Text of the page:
Solon Middle School and Parkside Elementary School were closed as a precaution because an unnamed middle school staffer reportedly flew on the Frontier Airlines plane that a Dallas nurse previously used, the Northeast Ohio Media Group reported. Amber Joy Vinson, the second American nurse diagnosed with Ebola, traveled on the same plane the previous evening.


In an email to parents, the school district said the closings were a precautionary measure, WKYC.com reported.
Although the staff member has not shown any symptoms of Ebola, the school district decided she will remain home for 21 days and ordered the schools to be disinfected.


Vinson, 29, treated Thomas Eric Duncan, a Liberian man who tested positive for the disease on Sept. 30, at Texas Health Presbyterian Hospital Dallas. Duncan was the first person to have been diagnosed with the virus in the U.S. He died on Oct. 8.


The Centers for Disease Control and Prevention reportedly told Vinson that she could fly, despite having an elevated temperature of 99.5 Fahrenheit. Vinson is currently being treated at Emory University Hospital in Atlanta. She has been described as "ill but clinically stable."


CDC Director Dr. Tom Frieden said there’s an “extremely low” risk to anyone else on that plane, but all 132 passengers who shared the flight with Vinson are being contacted as part of “extra margins of safety.”

The plane will remain out of service as it receives a fourth cleaning, an email sent to employees from Frontier Chief Executive David Siegel said.



"These extraordinary actions went beyond CDC recommendations," the email states. "These steps were taken out of concern for the safety of our customers and employees. Steps such as removing the aircraft from service, removing aircraft seat covers and carpet and replacing environmental filters as well as placing the crew on paid leave were not requested nor mandated by the CDC."


Throughout the day, local and federal authorities warned that Vinson and Pham may only represent the beginning of the spread of Ebola to the United States.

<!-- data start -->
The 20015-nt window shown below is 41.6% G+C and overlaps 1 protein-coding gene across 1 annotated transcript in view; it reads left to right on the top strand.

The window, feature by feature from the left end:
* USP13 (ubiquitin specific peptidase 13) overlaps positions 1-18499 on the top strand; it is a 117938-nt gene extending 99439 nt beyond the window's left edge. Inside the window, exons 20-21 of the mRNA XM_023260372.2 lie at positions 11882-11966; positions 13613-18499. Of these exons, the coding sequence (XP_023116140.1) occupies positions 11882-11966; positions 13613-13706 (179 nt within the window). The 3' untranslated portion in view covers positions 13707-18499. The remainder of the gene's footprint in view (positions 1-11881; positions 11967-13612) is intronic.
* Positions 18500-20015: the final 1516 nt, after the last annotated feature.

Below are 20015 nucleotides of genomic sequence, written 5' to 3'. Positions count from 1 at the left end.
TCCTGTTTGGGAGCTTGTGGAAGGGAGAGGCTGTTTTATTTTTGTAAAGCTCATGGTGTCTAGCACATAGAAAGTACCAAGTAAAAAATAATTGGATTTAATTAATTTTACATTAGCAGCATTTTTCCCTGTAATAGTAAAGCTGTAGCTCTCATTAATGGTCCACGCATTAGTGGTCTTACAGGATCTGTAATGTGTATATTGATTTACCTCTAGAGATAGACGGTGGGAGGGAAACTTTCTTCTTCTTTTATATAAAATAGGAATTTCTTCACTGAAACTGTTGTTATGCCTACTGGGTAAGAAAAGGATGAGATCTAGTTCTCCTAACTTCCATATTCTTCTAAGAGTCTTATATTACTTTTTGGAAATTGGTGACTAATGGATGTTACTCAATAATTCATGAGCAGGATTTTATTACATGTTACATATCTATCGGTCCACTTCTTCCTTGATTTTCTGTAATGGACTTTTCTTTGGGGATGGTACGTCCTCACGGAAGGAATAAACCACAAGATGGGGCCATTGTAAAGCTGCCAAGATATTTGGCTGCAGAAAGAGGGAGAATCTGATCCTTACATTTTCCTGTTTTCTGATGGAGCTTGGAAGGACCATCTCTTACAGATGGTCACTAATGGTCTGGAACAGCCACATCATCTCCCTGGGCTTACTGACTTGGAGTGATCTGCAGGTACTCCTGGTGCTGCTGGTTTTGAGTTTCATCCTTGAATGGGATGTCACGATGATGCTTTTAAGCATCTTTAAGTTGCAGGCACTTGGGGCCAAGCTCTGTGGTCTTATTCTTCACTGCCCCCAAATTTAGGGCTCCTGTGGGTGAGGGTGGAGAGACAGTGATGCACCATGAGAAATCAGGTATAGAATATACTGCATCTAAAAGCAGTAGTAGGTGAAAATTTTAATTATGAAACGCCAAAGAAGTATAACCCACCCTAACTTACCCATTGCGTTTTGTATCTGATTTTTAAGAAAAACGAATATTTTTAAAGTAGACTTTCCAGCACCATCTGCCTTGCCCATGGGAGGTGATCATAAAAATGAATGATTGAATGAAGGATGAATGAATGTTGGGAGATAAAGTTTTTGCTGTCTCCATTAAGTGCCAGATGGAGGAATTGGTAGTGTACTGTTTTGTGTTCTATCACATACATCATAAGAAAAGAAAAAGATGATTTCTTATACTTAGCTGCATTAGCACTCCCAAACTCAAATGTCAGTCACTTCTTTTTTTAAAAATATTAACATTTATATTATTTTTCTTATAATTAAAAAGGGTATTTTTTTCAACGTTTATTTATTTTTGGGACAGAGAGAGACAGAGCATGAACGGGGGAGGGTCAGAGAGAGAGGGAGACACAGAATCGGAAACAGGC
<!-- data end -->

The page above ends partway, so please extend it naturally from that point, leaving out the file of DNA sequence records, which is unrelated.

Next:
“This second health care worker case is very concerning,” Frieden said. “We are planning for the possibility of additional cases in the coming days.”


In addition to the more than 70 hospital workers being monitored, an additional 48 people who had either direct or indirect contact with Duncan before he was hospitalized are being watched for Ebola symptoms. None have shown signs of the illness so far, officials said.

In Europe, Spain's government is wrestling with similar questions. The condition of a nursing assistant infected with Ebola at a Madrid hospital appeared to be improving, but a person who came in contact with her before she was hospitalized developed a fever and was being tested Thursday.

That second person is not a health care worker, a Spanish Health Ministry spokesman said.

To this point, only hospital workers — the Madrid nursing assistant and the two nurses in Dallas — had been known to have contracted Ebola outside West Africa during the outbreak that began in March.

Amid increasing global concern, France said that on Saturday it will begin screening passengers who arrive at Paris' Charles de Gaulle airport on the once-daily flight from Guinea's capital.